For this reason, we have announced the imposition of a number of aggressive measures and made clear recognition by the university is at stake for those Greek-letter organizations that do not abide by the rules. Indeed, since this tragic incident occurred, the university suspended Sigma Alpha Mu for its flagrant violations of our measures. While some have criticized our measures as excessive, they are not. It is essential that all constituents, including these private Greek-letter organizations, alumni, parents, national organizations and all other partners involved are committed to ensure immediate, vital and sustainable changes.

The new rules included a ban on liquor, kegs and day-long parties. Ten Greek parties with alcohol are allowed per semester rather than 45, and compliance is monitored by both students and university staff.

“Alcohol misuse, hazing and sexual misconduct pose significant problems across the nation and particularly on college campuses,” Barron wrote. “We have also seen a rise in the intensity of excessive drinking and hazing at Penn State and elsewhere, despite more than a decade of focus and the introduction of educational and other programs, as well as policies that clearly spell out consequences.”

Leaders of Beta Theta Pi International responded in a written statement Friday, saying the charges “are incredibly disheartening as the organization and its membership continue to grieve Tim’s passing and the pain experienced by his family.”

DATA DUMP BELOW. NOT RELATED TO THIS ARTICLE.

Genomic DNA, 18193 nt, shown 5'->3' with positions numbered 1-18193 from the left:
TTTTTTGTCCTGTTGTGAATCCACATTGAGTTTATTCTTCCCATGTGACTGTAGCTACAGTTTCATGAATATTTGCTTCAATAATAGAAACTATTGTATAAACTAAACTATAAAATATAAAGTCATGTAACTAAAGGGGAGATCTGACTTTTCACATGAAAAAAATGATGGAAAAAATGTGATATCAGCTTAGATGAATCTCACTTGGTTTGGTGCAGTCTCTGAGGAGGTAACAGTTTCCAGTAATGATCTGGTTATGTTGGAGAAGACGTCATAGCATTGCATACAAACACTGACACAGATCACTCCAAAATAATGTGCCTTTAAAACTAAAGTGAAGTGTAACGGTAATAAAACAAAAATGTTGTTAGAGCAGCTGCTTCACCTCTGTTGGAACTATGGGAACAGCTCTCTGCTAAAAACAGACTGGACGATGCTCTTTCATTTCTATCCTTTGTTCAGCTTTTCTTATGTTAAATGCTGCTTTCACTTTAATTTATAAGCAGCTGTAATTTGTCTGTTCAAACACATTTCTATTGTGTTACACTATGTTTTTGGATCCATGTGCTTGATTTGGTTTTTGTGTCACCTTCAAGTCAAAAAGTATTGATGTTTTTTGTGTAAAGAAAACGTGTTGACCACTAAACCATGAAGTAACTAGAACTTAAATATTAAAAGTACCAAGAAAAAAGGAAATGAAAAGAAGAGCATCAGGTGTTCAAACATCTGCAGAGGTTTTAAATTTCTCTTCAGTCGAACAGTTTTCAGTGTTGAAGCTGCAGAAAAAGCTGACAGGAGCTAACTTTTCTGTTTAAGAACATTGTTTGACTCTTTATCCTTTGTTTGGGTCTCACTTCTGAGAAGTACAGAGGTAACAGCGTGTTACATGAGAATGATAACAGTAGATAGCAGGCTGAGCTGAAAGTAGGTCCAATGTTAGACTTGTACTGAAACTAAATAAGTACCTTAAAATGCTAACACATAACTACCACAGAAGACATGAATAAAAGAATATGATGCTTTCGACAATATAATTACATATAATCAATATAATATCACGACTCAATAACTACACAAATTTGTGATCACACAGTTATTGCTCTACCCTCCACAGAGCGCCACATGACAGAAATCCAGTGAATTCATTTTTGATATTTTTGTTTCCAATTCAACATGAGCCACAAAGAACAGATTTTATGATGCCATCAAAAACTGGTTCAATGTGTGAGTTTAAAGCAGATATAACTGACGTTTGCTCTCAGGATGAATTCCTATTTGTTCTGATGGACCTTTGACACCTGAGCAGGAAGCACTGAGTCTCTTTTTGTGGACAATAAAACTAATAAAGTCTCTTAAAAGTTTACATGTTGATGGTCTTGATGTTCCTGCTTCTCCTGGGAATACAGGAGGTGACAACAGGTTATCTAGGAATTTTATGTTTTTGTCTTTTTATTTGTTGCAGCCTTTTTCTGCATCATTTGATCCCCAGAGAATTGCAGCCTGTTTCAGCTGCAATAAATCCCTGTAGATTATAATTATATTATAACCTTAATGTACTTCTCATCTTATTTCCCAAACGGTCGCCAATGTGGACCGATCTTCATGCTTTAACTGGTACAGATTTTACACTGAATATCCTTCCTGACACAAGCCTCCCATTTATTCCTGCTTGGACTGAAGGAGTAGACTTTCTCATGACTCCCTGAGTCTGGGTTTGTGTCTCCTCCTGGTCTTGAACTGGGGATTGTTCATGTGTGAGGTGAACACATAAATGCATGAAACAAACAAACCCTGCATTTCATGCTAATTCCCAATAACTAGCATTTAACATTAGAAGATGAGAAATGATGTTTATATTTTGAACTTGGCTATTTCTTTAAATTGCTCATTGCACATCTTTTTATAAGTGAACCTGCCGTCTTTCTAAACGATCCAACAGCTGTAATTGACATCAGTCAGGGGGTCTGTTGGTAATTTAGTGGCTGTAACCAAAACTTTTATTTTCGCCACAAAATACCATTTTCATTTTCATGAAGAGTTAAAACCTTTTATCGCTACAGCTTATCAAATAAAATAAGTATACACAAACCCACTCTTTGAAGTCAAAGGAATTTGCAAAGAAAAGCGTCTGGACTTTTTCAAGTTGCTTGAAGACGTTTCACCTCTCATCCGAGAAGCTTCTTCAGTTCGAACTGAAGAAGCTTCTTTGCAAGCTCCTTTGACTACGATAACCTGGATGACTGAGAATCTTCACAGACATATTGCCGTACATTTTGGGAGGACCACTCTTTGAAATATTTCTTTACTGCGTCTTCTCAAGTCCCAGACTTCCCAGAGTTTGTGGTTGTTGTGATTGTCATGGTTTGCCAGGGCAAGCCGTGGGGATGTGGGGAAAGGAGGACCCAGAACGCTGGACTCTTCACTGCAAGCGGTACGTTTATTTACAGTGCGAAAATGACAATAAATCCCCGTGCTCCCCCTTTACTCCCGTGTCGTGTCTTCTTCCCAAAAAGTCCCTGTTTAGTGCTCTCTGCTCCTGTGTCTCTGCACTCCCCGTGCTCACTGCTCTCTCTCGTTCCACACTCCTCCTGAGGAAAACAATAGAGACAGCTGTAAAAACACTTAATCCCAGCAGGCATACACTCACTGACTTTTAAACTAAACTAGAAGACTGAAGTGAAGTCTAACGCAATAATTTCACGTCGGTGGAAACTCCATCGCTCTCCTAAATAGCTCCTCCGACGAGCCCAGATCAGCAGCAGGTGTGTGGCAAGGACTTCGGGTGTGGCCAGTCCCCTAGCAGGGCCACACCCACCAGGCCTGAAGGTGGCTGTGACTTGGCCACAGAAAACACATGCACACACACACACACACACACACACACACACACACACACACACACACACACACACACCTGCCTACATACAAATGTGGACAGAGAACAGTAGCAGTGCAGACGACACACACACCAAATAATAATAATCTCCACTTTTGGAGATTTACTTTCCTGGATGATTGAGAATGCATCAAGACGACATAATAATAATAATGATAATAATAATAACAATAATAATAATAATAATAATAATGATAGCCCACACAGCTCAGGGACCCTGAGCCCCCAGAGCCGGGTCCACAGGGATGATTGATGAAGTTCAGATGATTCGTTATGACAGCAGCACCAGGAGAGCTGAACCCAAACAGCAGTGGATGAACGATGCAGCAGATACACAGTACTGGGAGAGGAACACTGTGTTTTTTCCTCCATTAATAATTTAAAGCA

They wrote that the fraternity had cooperated fully with officials in the investigation and that early findings indicated that “the behavior of several undergraduate members was in direct contradiction of the International Fraternity’s expectations and risk management policies, as well as the International Fraternity’s reputation and commitment to character development.”

The fraternity underscored that it does not tolerate hazing or alcohol abuse, and that the former members were well educated by both the fraternity and the university on those polices, “however, they are entitled to the presumption of innocence as they face these charges.

“As such, and despite the number of accolades bestowed upon the former chapter by the university in recent years, the International Fraternity stands by its decision to suspend and disband the former chapter on February 17, 2017.”

Read the Charges and Presentment here:

Read the Beta Theta Pi Statement here: